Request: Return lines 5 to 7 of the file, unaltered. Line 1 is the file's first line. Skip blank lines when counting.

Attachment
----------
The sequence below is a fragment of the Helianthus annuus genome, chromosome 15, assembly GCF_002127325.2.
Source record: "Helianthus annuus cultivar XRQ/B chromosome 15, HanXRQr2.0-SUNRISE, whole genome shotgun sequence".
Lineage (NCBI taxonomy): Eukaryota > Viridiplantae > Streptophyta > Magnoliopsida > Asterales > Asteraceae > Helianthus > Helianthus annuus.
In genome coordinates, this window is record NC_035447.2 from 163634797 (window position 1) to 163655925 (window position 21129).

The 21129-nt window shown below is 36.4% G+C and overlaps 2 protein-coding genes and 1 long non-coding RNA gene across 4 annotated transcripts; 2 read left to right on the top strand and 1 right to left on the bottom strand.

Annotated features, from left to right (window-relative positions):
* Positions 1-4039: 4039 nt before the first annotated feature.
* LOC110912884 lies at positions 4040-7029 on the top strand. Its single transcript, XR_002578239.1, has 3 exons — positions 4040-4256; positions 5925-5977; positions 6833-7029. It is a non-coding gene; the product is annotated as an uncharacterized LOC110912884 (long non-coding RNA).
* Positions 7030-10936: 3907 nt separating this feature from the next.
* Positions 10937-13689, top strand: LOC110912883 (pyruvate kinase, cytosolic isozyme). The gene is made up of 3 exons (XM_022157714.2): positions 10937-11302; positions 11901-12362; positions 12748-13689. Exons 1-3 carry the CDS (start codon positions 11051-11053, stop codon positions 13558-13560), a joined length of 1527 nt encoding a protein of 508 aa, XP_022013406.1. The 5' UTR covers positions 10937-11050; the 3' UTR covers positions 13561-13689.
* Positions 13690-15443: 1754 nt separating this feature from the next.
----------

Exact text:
The 21129-nt window shown below is 36.4% G+C and overlaps 2 protein-coding genes and 1 long non-coding RNA gene across 4 annotated transcripts; 2 read left to right on the top strand and 1 right to left on the bottom strand.

Annotated features, from left to right (window-relative positions):
* Positions 1-4039: 4039 nt before the first annotated feature.